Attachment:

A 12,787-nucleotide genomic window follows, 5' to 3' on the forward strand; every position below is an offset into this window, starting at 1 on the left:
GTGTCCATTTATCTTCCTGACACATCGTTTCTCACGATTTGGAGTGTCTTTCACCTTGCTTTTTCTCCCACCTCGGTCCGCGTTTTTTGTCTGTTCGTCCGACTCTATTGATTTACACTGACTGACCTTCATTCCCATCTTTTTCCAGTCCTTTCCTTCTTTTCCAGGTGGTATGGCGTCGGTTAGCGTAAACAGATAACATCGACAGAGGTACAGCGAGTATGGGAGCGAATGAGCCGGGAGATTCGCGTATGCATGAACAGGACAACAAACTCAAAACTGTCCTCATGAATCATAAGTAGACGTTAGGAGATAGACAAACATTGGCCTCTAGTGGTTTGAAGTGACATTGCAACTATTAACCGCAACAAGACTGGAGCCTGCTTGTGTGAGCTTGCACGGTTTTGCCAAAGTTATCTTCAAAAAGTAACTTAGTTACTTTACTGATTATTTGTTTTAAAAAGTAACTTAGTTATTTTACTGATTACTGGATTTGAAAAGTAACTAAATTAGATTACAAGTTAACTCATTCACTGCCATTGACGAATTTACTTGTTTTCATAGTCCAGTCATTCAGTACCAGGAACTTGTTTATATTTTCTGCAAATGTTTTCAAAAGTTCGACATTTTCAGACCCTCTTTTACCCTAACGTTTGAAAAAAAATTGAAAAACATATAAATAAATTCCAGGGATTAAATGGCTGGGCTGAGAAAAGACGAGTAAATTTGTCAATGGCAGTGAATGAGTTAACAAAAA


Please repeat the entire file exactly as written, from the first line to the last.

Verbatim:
A 12,787-nucleotide genomic window follows, 5' to 3' on the forward strand; every position below is an offset into this window, starting at 1 on the left:
GTGTCCATTTATCTTCCTGACACATCGTTTCTCACGATTTGGAGTGTCTTTCACCTTGCTTTTTCTCCCACCTCGGTCCGCGTTTTTTGTCTGTTCGTCCGACTCTATTGATTTACACTGACTGACCTTCATTCCCATCTTTTTCCAGTCCTTTCCTTCTTTTCCAGGTGGTATGGCGTCGGTTAGCGTAAACAGATAACATCGACAGAGGTACAGCGAGTATGGGAGCGAATGAGCCGGGAGATTCGCGTATGCATGAACAGGACAACAAACTCAAAACTGTCCTCATGAATCATAAGTAGACGTTAGGAGATAGACAAACATTGGCCTCTAGTGGTTTGAAGTGACATTGCAACTATTAACCGCAACAAGACTGGAGCCTGCTTGTGTGAGCTTGCACGGTTTTGCCAAAGTTATCTTCAAAAAGTAACTTAGTTACTTTACTGATTATTTGTTTTAAAAAGTAACTTAGTTATTTTACTGATTACTGGATTTGAAAAGTAACTAAATTAGATTACAAGTTAACTCATTCACTGCCATTGACGAATTTACTTGTTTTCATAGTCCAGTCATTCAGTACCAGGAACTTGTTTATATTTTCTGCAAATGTTTTCAAAAGTTCGACATTTTCAGACCCTCTTTTACCCTAACGTTTGAAAAAAAATTGAAAAACATATAAATAAATTCCAGGGATTAAATGGCTGGGCTGAGAAAAGACGAGTAAATTTGTCAATGGCAGTGAATGAGTTAACAAAAA